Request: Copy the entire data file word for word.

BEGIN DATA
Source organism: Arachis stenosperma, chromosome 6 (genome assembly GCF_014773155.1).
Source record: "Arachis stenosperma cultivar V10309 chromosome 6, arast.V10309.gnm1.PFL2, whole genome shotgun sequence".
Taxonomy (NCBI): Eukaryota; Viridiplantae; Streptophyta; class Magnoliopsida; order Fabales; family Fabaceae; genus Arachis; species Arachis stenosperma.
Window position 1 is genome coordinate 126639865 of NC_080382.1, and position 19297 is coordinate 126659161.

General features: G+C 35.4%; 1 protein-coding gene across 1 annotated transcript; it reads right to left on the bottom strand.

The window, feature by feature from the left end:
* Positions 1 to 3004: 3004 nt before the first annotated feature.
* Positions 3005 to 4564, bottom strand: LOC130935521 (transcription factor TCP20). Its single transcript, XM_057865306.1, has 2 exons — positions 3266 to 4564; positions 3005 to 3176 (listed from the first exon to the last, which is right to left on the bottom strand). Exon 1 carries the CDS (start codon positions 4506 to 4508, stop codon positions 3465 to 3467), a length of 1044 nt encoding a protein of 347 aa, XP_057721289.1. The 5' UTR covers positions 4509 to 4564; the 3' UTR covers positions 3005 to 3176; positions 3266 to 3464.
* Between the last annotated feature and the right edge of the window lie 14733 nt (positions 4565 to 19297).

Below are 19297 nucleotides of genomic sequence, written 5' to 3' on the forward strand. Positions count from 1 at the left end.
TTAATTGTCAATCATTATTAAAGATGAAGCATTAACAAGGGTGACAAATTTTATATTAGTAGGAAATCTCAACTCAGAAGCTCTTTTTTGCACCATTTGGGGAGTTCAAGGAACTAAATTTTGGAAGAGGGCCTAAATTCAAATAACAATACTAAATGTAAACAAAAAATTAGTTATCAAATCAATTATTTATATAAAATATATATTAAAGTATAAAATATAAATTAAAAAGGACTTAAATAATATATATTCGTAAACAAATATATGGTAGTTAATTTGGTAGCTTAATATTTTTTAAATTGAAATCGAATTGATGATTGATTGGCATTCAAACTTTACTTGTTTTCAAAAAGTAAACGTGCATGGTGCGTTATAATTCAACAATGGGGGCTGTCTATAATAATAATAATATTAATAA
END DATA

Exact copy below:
Source organism: Arachis stenosperma, chromosome 6 (genome assembly GCF_014773155.1).
Source record: "Arachis stenosperma cultivar V10309 chromosome 6, arast.V10309.gnm1.PFL2, whole genome shotgun sequence".
Taxonomy (NCBI): Eukaryota; Viridiplantae; Streptophyta; class Magnoliopsida; order Fabales; family Fabaceae; genus Arachis; species Arachis stenosperma.
Window position 1 is genome coordinate 126639865 of NC_080382.1, and position 19297 is coordinate 126659161.

General features: G+C 35.4%; 1 protein-coding gene across 1 annotated transcript; it reads right to left on the bottom strand.

The window, feature by feature from the left end:
* Positions 1 to 3004: 3004 nt before the first annotated feature.
* Positions 3005 to 4564, bottom strand: LOC130935521 (transcription factor TCP20). Its single transcript, XM_057865306.1, has 2 exons — positions 3266 to 4564; positions 3005 to 3176 (listed from the first exon to the last, which is right to left on the bottom strand). Exon 1 carries the CDS (start codon positions 4506 to 4508, stop codon positions 3465 to 3467), a length of 1044 nt encoding a protein of 347 aa, XP_057721289.1. The 5' UTR covers positions 4509 to 4564; the 3' UTR covers positions 3005 to 3176; positions 3266 to 3464.
* Between the last annotated feature and the right edge of the window lie 14733 nt (positions 4565 to 19297).

Below are 19297 nucleotides of genomic sequence, written 5' to 3' on the forward strand. Positions count from 1 at the left end.
TTAATTGTCAATCATTATTAAAGATGAAGCATTAACAAGGGTGACAAATTTTATATTAGTAGGAAATCTCAACTCAGAAGCTCTTTTTTGCACCATTTGGGGAGTTCAAGGAACTAAATTTTGGAAGAGGGCCTAAATTCAAATAACAATACTAAATGTAAACAAAAAATTAGTTATCAAATCAATTATTTATATAAAATATATATTAAAGTATAAAATATAAATTAAAAAGGACTTAAATAATATATATTCGTAAACAAATATATGGTAGTTAATTTGGTAGCTTAATATTTTTTAAATTGAAATCGAATTGATGATTGATTGGCATTCAAACTTTACTTGTTTTCAAAAAGTAAACGTGCATGGTGCGTTATAATTCAACAATGGGGGCTGTCTATAATAATAATAATATTAATAA